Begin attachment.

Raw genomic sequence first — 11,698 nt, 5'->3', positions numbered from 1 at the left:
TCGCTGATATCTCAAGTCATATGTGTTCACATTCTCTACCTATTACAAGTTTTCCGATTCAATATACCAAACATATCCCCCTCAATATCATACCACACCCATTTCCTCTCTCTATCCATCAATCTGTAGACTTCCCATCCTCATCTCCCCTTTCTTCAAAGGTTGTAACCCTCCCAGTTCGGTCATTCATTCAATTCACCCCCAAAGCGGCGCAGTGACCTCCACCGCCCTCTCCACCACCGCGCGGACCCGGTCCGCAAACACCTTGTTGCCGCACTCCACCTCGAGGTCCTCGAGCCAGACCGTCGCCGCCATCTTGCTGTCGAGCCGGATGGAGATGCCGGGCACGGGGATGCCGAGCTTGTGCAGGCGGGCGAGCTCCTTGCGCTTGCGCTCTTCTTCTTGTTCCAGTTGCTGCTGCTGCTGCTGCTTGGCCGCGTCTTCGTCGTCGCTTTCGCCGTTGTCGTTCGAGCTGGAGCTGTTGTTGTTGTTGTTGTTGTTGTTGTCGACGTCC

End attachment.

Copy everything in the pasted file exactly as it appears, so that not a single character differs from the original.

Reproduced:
Raw genomic sequence first — 11,698 nt, 5'->3', positions numbered from 1 at the left:
TCGCTGATATCTCAAGTCATATGTGTTCACATTCTCTACCTATTACAAGTTTTCCGATTCAATATACCAAACATATCCCCCTCAATATCATACCACACCCATTTCCTCTCTCTATCCATCAATCTGTAGACTTCCCATCCTCATCTCCCCTTTCTTCAAAGGTTGTAACCCTCCCAGTTCGGTCATTCATTCAATTCACCCCCAAAGCGGCGCAGTGACCTCCACCGCCCTCTCCACCACCGCGCGGACCCGGTCCGCAAACACCTTGTTGCCGCACTCCACCTCGAGGTCCTCGAGCCAGACCGTCGCCGCCATCTTGCTGTCGAGCCGGATGGAGATGCCGGGCACGGGGATGCCGAGCTTGTGCAGGCGGGCGAGCTCCTTGCGCTTGCGCTCTTCTTCTTGTTCCAGTTGCTGCTGCTGCTGCTGCTTGGCCGCGTCTTCGTCGTCGCTTTCGCCGTTGTCGTTCGAGCTGGAGCTGTTGTTGTTGTTGTTGTTGTTGTTGTCGACGTCC